Kim Cool,
Ghost Stories of Venice
(Historic Venice Press, 2002)

When Kim Cool wrote me a charming letter asking for my input on her new book -- her first collection of ghost stories -- I obviously could not refuse. My own fascination for regional tales of hauntings is well known and can be roused even when I've never been to the area of focus.

So, when Ghost Stories of Venice arrived, I packed it among my things for a week's holiday in southern Maine and prepared to saturate myself in Florida lore.

I give Cool credit -- she has a pleasant, conversational style of writing and presents an enjoyable, wide-eyed perspective on the possibilities of a supernatural afterlife. The biggest problem with this book, unfortunately, is Venice itself.

It just isn't very haunted.

It is unquestionably problematic to spotlight a town without ghosts in a book of true ghost stories. That Cool managed to fill more than 100 pages in this slim volume can be credited largely to her liberal use of local history and trivia to flesh out the content. She uses a fair number of photographs from the town and far too much tacky, low-resolution, computer-generated clip art to provide decorative borders (and take up space) on her pages.

Her conversational style of writing sounds stilted only when Cool insists on referring to herself in the third person, an affectation that rarely works. Conversational text should sound like a conversation, obviously, and when you're talking to a group of friends, you don't usually refer to yourself as "this person" or "this speaker." (At least, this reviewer is not in the habit of doing so.) Too, Historic Venice Press should provide writers with a better proofreader, as a few too many typographical errors made it into print.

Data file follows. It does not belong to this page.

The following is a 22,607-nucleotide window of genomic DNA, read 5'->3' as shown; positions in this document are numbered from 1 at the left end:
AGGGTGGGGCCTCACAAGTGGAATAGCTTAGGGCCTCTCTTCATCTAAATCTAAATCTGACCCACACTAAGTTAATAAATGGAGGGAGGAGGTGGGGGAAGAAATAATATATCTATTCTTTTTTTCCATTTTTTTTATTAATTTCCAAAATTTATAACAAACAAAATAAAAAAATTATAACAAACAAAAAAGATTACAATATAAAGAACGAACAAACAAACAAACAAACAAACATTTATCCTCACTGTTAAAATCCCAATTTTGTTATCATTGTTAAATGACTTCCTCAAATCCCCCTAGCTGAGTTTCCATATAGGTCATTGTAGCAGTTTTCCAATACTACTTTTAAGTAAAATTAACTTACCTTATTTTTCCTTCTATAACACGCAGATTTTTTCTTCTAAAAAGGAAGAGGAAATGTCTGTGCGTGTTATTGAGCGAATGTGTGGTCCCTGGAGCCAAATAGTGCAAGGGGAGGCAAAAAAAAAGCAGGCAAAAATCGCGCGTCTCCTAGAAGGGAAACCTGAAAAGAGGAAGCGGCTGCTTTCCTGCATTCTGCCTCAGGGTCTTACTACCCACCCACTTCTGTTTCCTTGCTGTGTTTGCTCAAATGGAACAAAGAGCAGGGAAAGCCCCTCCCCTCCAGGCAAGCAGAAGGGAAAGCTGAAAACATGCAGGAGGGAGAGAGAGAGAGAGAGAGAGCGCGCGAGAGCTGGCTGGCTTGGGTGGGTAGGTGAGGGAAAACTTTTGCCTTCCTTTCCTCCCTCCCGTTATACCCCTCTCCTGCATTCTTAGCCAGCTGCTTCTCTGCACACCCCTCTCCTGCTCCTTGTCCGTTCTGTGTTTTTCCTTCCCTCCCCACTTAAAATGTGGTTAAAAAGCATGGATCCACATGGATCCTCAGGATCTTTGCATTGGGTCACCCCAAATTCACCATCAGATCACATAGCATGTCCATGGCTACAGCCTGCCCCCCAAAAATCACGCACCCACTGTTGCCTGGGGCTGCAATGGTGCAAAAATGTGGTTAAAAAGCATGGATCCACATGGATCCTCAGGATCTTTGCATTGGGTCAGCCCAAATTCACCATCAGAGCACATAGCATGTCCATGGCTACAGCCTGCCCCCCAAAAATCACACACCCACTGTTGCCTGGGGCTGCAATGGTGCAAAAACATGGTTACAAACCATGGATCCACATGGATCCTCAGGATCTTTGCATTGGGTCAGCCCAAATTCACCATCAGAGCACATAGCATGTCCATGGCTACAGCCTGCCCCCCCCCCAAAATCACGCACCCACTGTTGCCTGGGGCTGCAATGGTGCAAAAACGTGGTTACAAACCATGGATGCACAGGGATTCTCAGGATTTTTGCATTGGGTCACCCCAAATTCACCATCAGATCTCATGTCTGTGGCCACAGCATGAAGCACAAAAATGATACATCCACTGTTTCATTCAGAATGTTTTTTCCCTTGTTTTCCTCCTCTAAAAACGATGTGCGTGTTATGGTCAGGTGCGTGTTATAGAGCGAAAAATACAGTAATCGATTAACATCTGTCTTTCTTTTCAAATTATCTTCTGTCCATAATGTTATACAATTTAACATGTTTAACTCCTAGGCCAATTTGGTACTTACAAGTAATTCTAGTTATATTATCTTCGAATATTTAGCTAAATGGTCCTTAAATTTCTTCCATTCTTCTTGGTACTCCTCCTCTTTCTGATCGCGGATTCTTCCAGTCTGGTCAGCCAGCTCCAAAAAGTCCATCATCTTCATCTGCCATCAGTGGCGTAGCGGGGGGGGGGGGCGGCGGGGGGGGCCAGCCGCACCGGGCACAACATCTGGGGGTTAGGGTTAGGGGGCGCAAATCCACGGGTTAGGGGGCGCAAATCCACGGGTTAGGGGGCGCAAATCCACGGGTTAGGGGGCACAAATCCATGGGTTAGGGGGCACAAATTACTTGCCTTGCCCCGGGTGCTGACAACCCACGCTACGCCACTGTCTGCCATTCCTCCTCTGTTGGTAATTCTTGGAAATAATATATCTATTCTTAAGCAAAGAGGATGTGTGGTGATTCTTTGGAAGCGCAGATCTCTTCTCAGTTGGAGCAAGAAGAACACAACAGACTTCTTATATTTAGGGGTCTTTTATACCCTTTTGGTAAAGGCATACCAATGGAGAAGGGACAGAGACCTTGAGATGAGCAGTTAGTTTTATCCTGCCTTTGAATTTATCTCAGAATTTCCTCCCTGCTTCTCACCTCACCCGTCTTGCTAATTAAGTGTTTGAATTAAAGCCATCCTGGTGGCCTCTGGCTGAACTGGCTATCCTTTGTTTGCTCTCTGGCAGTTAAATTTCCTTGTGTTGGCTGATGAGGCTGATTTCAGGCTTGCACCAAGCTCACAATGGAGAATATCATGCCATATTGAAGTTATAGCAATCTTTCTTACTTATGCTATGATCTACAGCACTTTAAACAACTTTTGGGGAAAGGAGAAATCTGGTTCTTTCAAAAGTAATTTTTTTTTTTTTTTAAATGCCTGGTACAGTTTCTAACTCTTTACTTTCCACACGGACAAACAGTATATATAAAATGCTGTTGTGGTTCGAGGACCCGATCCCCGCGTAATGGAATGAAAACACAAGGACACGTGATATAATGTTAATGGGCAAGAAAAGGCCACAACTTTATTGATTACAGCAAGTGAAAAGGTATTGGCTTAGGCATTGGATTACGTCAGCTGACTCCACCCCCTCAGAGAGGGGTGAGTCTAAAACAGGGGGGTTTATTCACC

But the major flaw here remains the lack of good ghost stories to support the collection. Cool attempts to supplement the few genuine cases with a lot of guesses and wishful thinking; for instance, she spends a page detailing a mysterious but not at all supernatural murder, then adds a hopeful twist to the end by writing: "Whether Hazel ever managed to haunt and torment her killer is unknown." Well then, why are you telling us about it?

Still, it is the location, not the writer, at fault here. Cool seems to be doing her very best with limited material, and I look forward to reading her efforts when she tries her hand at a town with a few genuine ghost stories to recount.

[ by Tom Knapp ]
Rambles: 31 August 2002

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